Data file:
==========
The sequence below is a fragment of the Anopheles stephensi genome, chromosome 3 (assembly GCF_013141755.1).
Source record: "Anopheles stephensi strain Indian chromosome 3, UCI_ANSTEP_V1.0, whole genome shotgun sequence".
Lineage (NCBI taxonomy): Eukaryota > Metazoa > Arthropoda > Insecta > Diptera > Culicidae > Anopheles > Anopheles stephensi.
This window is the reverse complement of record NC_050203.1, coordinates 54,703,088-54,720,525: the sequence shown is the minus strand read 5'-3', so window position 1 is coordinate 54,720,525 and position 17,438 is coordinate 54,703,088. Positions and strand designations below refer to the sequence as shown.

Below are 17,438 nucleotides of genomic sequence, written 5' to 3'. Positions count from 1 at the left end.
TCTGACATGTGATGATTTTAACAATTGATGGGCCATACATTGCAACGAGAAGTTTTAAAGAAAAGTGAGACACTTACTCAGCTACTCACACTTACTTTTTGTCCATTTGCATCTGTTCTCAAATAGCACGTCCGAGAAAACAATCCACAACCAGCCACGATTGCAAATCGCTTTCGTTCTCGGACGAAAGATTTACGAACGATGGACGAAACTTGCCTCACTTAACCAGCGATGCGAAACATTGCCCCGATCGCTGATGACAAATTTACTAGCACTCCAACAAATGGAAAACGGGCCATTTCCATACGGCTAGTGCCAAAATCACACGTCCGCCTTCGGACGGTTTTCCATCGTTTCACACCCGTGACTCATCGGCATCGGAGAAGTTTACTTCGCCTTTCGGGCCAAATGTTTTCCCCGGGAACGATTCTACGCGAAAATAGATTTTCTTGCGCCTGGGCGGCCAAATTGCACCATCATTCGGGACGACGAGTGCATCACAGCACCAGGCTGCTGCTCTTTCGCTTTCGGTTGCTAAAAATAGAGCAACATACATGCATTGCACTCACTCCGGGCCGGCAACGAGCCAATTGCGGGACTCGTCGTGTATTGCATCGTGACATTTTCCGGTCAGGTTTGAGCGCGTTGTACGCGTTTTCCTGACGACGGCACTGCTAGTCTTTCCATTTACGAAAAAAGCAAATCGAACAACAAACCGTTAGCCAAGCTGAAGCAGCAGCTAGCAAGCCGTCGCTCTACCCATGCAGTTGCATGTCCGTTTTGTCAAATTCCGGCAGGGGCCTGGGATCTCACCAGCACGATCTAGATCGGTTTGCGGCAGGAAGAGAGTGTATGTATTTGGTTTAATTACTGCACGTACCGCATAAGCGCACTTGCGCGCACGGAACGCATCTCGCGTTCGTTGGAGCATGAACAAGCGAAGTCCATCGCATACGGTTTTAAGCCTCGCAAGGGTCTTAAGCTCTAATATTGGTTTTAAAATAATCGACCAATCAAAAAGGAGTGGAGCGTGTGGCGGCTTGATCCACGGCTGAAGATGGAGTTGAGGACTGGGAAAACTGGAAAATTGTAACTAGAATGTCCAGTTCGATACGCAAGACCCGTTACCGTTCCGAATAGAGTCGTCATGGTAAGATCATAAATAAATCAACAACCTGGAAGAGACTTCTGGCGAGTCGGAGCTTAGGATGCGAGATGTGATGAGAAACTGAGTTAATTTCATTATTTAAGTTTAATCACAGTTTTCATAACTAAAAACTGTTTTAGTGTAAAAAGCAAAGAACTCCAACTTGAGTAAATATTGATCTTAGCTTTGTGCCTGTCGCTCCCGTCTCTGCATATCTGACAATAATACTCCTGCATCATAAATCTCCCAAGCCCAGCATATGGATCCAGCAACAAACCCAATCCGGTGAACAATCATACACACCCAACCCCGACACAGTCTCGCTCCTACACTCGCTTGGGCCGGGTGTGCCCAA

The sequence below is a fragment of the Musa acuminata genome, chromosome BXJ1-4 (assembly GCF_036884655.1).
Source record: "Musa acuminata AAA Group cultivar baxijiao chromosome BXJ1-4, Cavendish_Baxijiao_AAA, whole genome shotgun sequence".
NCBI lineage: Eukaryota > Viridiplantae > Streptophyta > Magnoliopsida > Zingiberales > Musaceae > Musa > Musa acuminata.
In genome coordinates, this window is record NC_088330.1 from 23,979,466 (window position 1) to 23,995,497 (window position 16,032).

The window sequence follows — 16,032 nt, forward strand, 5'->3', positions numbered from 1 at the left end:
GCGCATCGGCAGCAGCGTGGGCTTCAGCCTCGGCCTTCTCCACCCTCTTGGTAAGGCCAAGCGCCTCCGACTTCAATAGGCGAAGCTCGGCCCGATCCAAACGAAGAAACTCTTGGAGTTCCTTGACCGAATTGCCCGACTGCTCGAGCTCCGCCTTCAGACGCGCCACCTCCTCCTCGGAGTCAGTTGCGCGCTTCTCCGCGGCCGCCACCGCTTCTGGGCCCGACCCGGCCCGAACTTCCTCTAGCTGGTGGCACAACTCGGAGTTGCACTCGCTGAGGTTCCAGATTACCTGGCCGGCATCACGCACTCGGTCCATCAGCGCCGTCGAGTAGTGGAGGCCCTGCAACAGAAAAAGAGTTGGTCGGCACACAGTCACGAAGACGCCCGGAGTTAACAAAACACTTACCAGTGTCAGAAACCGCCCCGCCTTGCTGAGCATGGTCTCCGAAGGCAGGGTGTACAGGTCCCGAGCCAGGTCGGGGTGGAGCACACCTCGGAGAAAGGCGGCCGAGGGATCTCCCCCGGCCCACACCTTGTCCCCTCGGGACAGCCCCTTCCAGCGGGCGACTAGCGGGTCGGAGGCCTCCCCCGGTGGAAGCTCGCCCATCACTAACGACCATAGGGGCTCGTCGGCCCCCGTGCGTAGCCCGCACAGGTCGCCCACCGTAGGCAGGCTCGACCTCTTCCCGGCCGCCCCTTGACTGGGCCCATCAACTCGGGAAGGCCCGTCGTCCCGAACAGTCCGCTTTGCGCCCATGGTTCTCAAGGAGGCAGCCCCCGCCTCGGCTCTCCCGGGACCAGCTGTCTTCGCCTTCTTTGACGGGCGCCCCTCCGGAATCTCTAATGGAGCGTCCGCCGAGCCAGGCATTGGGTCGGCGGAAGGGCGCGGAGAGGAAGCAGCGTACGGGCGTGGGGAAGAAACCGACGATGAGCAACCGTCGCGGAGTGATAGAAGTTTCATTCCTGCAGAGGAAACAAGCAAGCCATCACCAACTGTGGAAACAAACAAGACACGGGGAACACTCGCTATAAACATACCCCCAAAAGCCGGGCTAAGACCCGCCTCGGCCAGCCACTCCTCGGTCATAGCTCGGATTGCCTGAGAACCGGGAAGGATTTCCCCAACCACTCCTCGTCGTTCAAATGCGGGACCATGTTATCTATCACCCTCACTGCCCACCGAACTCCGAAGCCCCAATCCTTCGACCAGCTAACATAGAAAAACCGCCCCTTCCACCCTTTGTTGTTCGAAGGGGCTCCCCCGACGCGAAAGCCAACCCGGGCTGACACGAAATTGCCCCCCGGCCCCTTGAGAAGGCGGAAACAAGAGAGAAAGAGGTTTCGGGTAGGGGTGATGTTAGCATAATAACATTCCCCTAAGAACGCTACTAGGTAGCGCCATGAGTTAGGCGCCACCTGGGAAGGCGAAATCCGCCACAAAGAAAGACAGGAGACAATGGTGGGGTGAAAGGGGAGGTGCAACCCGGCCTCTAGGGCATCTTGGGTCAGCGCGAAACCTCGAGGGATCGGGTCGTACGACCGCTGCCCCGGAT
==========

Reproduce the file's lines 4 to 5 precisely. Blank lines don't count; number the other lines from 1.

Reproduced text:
This window is the reverse complement of record NC_050203.1, coordinates 54,703,088-54,720,525: the sequence shown is the minus strand read 5'-3', so window position 1 is coordinate 54,720,525 and position 17,438 is coordinate 54,703,088. Positions and strand designations below refer to the sequence as shown.

Below are 17,438 nucleotides of genomic sequence, written 5' to 3'. Positions count from 1 at the left end.